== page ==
Any action—not an involuntary movement, but a voluntary self-movement—answers to a desire. A basic question then, with regard to any deliberate act, is “To whose desire does it answer?” This is the question to which Aristotle attends directly when he distinguishes liberal from illiberal doing or learning on the basis of whose interest is being served. It is the question Fichte looks boldly in the eye when he declares the goal of education to be the destruction of free will. And it is the question Dewey fudges and dissembles over by reducing society to the state, and declaring the existence of his imaginary “social self.” For Aristotle, the only operative motivating desire in moral action must be that of the agent. For Fichte and Dewey, the agent’s natural desire—that is, his interest in his own well-being—is precisely the factor that must be denied any role in moral action.

When applied to education, the two perspectives in question represent two views of the motives for learning. Is the child learning for the sake of his welfare, that of his loved ones, or in general self-improvement? Or is he learning “for the sake of others,” i.e., to satisfy purposes not his own, and without regard for his own interests? The question, expressed from the point of view of the child, would be, “Is he seeking his own completion, or is he being molded to serve someone else’s aims?” From the point of view of the educator, it would be, “Is the child being taught, or is he being indoctrinated?” That it is impossible, within the theories of Fichte, Dewey, and their legions of acolytes, clearly to distinguish teaching from indoctrination at all, or even to explain why the latter should not be the accepted goal (remember Dewey’s Soviet formula: “propaganda is education, and education is propaganda”), is an indication of how far German philosophy has carried us from any coherent notion of human nature, or of freedom.

Therefore, here at the end of our tale of the birth of universal compulsory schooling—the idea that ate a planet—I propose to take one last look back at what has been lost. For if there is any truth in the narrative I have set out, then thinking our way back beyond that fateful fork in the road—beyond German idealism, pseudo-Newtonian social engineering, and the whole progressive assault on humanity that has followed in their wake—may be the key to finding what would have to be done to restore a human world in which men are sufficiently connected to nature to know the difference between freedom and slavery, and to be able to intuit when they are being pushed across the line separating the two.

It must be understood that “thinking our way back” is the best we can do; there is no going back. In this, Nietzsche’s famous word whispered in the ear of the conservative holds great wisdom.[iii] Men and time are not crabs; the backwards crawl is a fool’s dream. The past cannot be restored, but it can provide insight into the present, and an idea for the future. In this case, our task is to dig through the rubble of progressive concepts to find the remaining embers of the fire in men’s souls that once constituted the essence of human life, the fire that Fichte slanders as “dim consciousness,” and Dewey as the “selfish self”—the fire that, above all else, public education was instituted to snuff out.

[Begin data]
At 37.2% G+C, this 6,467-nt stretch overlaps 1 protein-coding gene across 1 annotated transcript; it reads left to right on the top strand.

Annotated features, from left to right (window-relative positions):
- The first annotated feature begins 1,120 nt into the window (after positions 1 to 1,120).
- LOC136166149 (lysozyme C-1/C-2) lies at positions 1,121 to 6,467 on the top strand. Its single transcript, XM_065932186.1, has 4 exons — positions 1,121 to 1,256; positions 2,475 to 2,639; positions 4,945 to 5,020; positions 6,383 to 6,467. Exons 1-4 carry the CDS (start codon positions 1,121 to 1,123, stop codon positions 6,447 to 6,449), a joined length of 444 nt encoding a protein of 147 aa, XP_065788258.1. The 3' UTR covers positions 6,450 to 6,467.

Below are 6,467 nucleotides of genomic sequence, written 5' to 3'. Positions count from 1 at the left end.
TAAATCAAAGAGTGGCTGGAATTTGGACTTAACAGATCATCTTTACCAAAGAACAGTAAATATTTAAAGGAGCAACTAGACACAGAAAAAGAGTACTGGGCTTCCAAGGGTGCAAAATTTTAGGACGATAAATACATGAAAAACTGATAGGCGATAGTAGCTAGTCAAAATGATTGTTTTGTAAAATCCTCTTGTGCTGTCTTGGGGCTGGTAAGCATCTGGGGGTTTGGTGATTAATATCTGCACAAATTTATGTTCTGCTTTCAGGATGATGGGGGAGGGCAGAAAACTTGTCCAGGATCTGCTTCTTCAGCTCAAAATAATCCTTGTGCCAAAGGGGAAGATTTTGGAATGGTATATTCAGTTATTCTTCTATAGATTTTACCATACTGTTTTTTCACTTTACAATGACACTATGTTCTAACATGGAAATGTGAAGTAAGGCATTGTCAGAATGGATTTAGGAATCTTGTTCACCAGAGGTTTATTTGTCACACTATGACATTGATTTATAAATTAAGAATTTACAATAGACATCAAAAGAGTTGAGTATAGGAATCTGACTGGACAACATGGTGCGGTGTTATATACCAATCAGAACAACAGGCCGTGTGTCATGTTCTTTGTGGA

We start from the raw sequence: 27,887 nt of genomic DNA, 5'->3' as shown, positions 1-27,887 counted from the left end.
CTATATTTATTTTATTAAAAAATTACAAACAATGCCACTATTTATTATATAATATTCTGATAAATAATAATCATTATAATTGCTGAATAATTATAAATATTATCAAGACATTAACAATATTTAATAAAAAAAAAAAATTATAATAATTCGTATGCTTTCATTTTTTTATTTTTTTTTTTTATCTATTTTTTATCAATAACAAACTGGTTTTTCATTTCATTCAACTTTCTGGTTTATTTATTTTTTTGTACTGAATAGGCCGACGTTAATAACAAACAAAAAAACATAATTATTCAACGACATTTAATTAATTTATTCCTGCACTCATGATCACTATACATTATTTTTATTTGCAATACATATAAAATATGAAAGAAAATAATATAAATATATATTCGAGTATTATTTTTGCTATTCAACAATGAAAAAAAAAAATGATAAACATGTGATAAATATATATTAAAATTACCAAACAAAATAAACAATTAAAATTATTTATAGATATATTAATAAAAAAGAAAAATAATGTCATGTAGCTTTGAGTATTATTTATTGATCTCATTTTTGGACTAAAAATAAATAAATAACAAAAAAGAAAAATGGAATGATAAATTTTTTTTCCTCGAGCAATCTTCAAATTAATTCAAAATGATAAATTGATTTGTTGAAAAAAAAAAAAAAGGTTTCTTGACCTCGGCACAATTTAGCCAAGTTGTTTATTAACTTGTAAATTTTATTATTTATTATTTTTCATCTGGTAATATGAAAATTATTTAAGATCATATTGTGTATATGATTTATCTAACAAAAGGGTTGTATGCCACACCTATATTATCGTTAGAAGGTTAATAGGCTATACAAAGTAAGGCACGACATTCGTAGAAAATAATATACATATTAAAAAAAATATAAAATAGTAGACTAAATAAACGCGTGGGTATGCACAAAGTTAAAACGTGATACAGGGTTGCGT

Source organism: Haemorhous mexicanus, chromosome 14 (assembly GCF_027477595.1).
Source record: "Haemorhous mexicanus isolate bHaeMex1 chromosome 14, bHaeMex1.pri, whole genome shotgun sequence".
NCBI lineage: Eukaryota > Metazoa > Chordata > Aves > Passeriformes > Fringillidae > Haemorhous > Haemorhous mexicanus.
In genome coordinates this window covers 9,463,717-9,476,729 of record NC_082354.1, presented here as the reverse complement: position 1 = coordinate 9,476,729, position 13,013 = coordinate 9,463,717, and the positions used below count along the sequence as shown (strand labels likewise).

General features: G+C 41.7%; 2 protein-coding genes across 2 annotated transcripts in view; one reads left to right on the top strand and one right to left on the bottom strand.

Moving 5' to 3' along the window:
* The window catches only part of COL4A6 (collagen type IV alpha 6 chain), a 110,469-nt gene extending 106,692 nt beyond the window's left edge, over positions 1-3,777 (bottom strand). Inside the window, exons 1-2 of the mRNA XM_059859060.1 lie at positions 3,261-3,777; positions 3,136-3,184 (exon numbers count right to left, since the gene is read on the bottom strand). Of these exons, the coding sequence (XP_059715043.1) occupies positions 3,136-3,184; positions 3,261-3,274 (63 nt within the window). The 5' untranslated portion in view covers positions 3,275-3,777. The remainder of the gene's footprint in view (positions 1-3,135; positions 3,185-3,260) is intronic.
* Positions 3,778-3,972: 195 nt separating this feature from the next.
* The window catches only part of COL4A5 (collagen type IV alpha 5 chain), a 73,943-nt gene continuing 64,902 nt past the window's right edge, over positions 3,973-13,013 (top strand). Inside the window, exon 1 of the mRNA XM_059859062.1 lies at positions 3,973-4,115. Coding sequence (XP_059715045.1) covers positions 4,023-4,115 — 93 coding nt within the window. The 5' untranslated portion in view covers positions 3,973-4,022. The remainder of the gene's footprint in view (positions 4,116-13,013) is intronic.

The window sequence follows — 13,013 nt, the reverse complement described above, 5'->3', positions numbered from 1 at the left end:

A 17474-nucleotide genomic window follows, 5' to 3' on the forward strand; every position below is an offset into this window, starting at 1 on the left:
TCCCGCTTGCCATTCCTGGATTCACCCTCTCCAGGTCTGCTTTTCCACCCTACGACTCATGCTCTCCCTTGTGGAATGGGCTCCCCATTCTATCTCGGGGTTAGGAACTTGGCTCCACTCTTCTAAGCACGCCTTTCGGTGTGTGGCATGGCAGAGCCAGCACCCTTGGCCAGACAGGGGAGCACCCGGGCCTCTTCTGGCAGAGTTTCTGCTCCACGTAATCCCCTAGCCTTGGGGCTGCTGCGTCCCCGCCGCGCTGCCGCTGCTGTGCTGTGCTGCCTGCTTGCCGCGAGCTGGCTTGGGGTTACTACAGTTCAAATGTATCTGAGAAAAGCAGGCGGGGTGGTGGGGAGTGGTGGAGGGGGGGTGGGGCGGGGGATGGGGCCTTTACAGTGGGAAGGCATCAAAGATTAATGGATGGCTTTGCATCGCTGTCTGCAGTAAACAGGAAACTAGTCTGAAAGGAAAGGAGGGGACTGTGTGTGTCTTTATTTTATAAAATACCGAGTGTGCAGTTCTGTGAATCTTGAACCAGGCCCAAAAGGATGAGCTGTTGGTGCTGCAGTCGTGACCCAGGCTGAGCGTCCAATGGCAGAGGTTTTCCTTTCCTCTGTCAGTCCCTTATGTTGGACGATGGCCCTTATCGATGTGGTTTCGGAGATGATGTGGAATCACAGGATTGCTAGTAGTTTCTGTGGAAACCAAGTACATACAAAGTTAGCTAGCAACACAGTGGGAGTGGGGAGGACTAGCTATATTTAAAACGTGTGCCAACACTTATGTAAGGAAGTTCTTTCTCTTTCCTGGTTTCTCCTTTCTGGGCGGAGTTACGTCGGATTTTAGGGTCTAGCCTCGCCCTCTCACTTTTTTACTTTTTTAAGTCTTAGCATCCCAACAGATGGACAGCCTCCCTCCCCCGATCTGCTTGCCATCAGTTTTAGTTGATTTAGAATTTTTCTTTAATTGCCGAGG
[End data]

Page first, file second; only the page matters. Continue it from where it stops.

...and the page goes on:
At the conclusion of one semester-long study of Plato’s Symposium, a very intelligent student sent me an e-mail that made my day, in that it perfectly expressed my deepest hopes for every student I have ever taught, from kindergarten to graduate school. “I want to thank you,” she said, “because I learned something more than philosophy. I think I became more adult than before…and maybe I should thank Socrates, too.”

The goal of becoming more adult is the heart of anything worthy of the name education. “More adult” here entails no submission to one’s due function in social service. It does not involve relinquishing one’s will to state control. “More adult” means more human, more perfect, more of what one is naturally intended to be. And this goal is the satisfaction of a desire without which we would hardly be human at all, but which progressive schooling seeks to discredit and suffocate, leaving today’s non-doctrinaire teacher in the peculiar position of trying to enliven dormant feelings within his students that teachers in the past would have been able simply to presume from the outset.

Fichte says the child must be prevented at all costs from realizing he might learn for the sake of his own “maintenance and welfare,” up to and including for the sake of his hopes of an immortal soul. Dewey says a man who habitually enjoys acting for the benefit of his loved ones, or who seeks knowledge for the joy of improving his mind, is living as a “selfish self.” In short, they, like most progressives, redefine the natural pursuit of happiness as immoral, identifying morality with the forsaking of one’s private good or interest in favor of what is euphemistically called society. This is no mere quibble or technicality. It is the defining distinction between fundamentally opposed moral philosophies. It explains the progressive attempt to subvert the natural desire that was once implicitly understood to be the necessary basis of any moral theory, and to substitute in its place an abstract and artificial lexicon of moral motivations designed to provide a pseudo-religious or pseudo-scientific mask for the real goal of our new morality, which is to produce servile and menial men prepared to live servile and menial lives for the sake, and for the security, of their betters in the ruling elite. Put plainly, Fichte’s love that loves itself as the lover of the interpretation of its love, and Dewey’s social self, social service, and social mind, are progressivism’s noisy but hollow stand-ins for nature’s basic moral impulse, the longing for completion that the Greeks deified as Eros.


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[i] Aristotle, Nicomachean Ethics, X.7, 1177b.

[ii] Dewey, SS, 10-11.

[iii] Nietzsche, TI, “Expeditions” 43.